Sopa Peliroja / The Art of Travel

23 Jul
*Alayna wrote this post. Thanks Alayna:
Alayna and Mary Lorraine in Corsica, trying to open a bottle of red wine without a bottle opener.

One of the reasons that this blog exists is that Mary and I both had that un-ingnorable urge when we were in our early twenties to throw caution to the wind, give up our homes and friends, jump on the next flight and go somewhere, anywhere, that sounded good in a story. When we met, we’d both had a few backpacking trips under our belts, and were ready for something a little less controlled than the rolling hills of Southern France, so we would take our breaks in Morocco and Croatia instead of Paris and London. By the end of college, neither of us knew what we wanted to do or be now that we were ‘grown-ups’ and, in a series of jokes gone too far ended up moving ourselves to Thailand, for Mary, and Costa Rica (followed by Panama, and after a sojourn in New York, Mexico), for me.

Both of us were working in ‘community development’, a vague term that, for people working in the field, implies many mornings, afternoons and evenings sitting at someone elses’ kitchen table eating their food, sitting on their porches drinking the local cold (or hot) beverage of choice and thinking of what you could possibly say next. The rare occasion when you can cook for yourself, you want something that reminds you of your past, of who you are when you’re not The American, but just the friend of so-and-so, that girl from class or someone’s room-mate’s coworker. Something that makes your current residence seem a little more like home.

A week ago, my friends Alice, who I worked with in Mexico, and Chelsey, who I know from New York through my dear friend Mojdeh sent me a message from Nicaragua. They’d been, through a series of accidents, placed together to head a project for Amigos de las Americas and realized that they both knew me and were both Monday’s Soup followers. Their request was simple: make a soup that they can make in Nicaragua that will remind them of home. This is a bastardized version of Sopa Azteca, a delicious Mexican soup that’s perfect for the chill of a rainy day, but light enough to have when it’s hot out too. And no, it doesn’t require blending, so you can make it on a hotplate too. Last but not least, this soup is all about the toppings, so it’s great to have with a group of people where everyone might want a personalized bowl.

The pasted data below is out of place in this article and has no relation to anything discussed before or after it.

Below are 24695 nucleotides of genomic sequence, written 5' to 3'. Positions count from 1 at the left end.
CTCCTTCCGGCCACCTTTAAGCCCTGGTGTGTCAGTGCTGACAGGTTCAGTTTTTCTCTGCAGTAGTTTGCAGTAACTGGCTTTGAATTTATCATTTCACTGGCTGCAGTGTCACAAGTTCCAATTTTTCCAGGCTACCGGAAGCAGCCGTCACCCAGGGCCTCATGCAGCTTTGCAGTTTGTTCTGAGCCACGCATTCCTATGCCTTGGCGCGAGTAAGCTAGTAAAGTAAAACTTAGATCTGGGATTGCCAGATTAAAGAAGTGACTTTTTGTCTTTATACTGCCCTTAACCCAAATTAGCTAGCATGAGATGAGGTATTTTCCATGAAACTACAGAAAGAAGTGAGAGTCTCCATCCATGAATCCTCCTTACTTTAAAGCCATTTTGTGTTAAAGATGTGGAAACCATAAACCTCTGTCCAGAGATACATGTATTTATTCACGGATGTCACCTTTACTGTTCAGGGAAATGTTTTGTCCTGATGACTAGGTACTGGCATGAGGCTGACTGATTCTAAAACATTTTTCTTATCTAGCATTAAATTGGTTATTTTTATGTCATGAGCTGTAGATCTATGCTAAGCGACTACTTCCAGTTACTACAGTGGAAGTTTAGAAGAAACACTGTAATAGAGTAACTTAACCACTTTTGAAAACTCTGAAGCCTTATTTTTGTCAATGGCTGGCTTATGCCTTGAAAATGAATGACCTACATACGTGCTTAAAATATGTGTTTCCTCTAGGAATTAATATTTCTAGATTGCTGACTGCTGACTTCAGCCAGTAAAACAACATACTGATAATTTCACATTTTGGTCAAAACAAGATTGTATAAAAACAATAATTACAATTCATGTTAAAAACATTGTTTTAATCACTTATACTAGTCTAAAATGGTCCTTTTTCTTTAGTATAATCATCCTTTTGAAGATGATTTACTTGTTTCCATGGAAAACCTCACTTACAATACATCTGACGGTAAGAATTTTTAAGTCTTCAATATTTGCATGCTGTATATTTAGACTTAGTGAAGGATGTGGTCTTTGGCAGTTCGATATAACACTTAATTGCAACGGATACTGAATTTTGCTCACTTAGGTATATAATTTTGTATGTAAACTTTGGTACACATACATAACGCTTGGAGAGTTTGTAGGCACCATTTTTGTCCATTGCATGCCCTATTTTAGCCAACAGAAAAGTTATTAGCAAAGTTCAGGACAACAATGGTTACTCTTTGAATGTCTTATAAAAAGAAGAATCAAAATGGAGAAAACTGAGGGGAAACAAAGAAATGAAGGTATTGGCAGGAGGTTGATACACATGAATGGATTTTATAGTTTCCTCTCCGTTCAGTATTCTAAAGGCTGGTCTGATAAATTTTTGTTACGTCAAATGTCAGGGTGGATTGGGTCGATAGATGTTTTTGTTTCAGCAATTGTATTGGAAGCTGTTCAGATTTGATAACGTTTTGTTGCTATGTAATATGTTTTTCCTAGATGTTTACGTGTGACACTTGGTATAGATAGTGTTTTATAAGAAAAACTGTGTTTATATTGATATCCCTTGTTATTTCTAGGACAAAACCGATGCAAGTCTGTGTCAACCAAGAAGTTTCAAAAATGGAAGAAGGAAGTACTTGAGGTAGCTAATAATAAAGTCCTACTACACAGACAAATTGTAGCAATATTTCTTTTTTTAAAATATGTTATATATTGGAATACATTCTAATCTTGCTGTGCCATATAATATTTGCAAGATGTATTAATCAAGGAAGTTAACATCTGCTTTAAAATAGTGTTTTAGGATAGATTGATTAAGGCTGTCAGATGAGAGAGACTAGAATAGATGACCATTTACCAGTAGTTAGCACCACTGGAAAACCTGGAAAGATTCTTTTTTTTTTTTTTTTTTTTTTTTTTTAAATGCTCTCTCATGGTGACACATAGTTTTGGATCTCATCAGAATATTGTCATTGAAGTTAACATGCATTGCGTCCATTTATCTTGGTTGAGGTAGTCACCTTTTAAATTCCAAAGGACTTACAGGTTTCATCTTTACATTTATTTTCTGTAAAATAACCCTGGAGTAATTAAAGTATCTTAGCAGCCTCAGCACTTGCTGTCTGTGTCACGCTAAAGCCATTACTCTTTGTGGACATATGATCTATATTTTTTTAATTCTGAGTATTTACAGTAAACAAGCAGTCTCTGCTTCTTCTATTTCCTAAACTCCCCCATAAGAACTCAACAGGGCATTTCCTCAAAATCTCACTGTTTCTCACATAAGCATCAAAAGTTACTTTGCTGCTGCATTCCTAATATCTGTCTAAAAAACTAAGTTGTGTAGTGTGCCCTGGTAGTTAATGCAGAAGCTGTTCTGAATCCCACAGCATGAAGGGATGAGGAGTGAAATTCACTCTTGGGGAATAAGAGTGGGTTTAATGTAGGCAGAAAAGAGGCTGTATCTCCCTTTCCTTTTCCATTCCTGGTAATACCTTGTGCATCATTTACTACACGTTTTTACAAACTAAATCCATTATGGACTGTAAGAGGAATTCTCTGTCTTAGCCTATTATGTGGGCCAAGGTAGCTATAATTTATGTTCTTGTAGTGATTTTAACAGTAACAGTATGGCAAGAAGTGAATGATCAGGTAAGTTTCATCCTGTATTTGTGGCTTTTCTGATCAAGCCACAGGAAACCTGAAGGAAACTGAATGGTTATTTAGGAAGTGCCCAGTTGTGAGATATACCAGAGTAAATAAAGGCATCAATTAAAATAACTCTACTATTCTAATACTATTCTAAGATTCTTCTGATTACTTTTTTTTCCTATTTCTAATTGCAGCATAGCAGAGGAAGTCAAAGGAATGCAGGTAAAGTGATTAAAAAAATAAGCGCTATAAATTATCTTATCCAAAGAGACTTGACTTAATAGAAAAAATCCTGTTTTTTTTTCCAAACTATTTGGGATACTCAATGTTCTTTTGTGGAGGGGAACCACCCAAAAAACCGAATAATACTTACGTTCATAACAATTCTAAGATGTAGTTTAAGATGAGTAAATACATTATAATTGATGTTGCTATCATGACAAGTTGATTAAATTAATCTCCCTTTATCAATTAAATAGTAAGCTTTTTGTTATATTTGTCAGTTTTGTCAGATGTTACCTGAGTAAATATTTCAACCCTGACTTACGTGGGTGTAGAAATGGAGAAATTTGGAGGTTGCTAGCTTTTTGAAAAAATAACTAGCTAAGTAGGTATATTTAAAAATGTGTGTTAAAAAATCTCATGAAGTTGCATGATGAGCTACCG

So ladies, this is it. I can’t remember who’s veg, but you can also make the soup with more tomatoes instead of chicken.


  • To start, buy one small, plain rotisserie chicken and debone, pulling pieces into bite-sized pieces and leaving the skin on… place in a bowl and set aside
  • Dice about 8 cloves of garlic and sautee in vegetable oil
  • Add about 4 dried Chilies Anchos (or Chiles Pasillas, which are traditionally used… Chipotles would probably also be good), chopped with the seeds removed, and 2 red hot chilies (chiles de arboles)
  • Add one small yellow or white onion, chopped
  • Once everything is getting well cooked, throw in the chicken meat and about 4 roughly chopped tomatoes
  • Cook covered until warmed through
  • Cover with chicken broth and bring to a simmer, adding the juice of two big limes and a handful of cilantro, and cook about 5-10 min

    • In a separate pan, heat vegetable oil and then lightly fry sliced tortilla strips until golden brown, draining on a paper towel and putting aside
    • In separate bowls, have sour cream (or plain yogurt, or crema, depending on what’s available), sliced avocado, shredded cheddar (or oaxaca, or whatever kind is available) cheese and some more hot peppers and let everyone mix them in their own bowl


    Enjoy!
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